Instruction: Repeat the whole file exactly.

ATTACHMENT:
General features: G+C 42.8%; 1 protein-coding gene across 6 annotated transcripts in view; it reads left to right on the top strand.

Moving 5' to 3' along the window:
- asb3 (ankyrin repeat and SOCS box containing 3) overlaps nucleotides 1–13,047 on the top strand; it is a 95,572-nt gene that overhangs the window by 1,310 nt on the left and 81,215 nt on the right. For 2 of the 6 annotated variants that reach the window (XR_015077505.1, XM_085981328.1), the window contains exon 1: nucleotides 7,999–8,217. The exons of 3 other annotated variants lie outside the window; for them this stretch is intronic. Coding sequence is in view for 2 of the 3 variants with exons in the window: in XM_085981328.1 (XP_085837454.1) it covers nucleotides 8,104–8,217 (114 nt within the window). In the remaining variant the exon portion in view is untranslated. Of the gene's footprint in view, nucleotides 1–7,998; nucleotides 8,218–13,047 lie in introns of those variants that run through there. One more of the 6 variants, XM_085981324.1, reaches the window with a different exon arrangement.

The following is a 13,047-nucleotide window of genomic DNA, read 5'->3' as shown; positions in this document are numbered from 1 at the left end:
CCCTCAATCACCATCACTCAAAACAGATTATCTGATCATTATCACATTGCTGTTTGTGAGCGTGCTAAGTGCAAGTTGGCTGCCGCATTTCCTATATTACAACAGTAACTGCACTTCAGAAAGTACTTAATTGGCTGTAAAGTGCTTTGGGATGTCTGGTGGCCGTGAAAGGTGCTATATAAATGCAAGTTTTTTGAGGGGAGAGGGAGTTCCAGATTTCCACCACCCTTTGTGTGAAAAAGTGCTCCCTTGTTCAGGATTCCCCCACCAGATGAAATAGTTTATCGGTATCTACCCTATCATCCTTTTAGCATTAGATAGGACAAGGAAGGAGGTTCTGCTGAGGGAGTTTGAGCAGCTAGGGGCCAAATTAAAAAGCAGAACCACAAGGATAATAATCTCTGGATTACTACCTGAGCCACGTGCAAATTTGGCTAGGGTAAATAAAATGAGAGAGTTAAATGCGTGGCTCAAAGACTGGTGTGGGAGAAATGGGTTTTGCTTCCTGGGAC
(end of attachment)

General features: G+C 42.8%; 1 protein-coding gene across 6 annotated transcripts in view; it reads left to right on the top strand.

Moving 5' to 3' along the window:
- asb3 (ankyrin repeat and SOCS box containing 3) overlaps nucleotides 1–13,047 on the top strand; it is a 95,572-nt gene that overhangs the window by 1,310 nt on the left and 81,215 nt on the right. For 2 of the 6 annotated variants that reach the window (XR_015077505.1, XM_085981328.1), the window contains exon 1: nucleotides 7,999–8,217. The exons of 3 other annotated variants lie outside the window; for them this stretch is intronic. Coding sequence is in view for 2 of the 3 variants with exons in the window: in XM_085981328.1 (XP_085837454.1) it covers nucleotides 8,104–8,217 (114 nt within the window). In the remaining variant the exon portion in view is untranslated. Of the gene's footprint in view, nucleotides 1–7,998; nucleotides 8,218–13,047 lie in introns of those variants that run through there. One more of the 6 variants, XM_085981324.1, reaches the window with a different exon arrangement.

The following is a 13,047-nucleotide window of genomic DNA, read 5'->3' as shown; positions in this document are numbered from 1 at the left end:
CCCTCAATCACCATCACTCAAAACAGATTATCTGATCATTATCACATTGCTGTTTGTGAGCGTGCTAAGTGCAAGTTGGCTGCCGCATTTCCTATATTACAACAGTAACTGCACTTCAGAAAGTACTTAATTGGCTGTAAAGTGCTTTGGGATGTCTGGTGGCCGTGAAAGGTGCTATATAAATGCAAGTTTTTTGAGGGGAGAGGGAGTTCCAGATTTCCACCACCCTTTGTGTGAAAAAGTGCTCCCTTGTTCAGGATTCCCCCACCAGATGAAATAGTTTATCGGTATCTACCCTATCATCCTTTTAGCATTAGATAGGACAAGGAAGGAGGTTCTGCTGAGGGAGTTTGAGCAGCTAGGGGCCAAATTAAAAAGCAGAACCACAAGGATAATAATCTCTGGATTACTACCTGAGCCACGTGCAAATTTGGCTAGGGTAAATAAAATGAGAGAGTTAAATGCGTGGCTCAAAGACTGGTGTGGGAGAAATGGGTTTTGCTTCCTGGGAC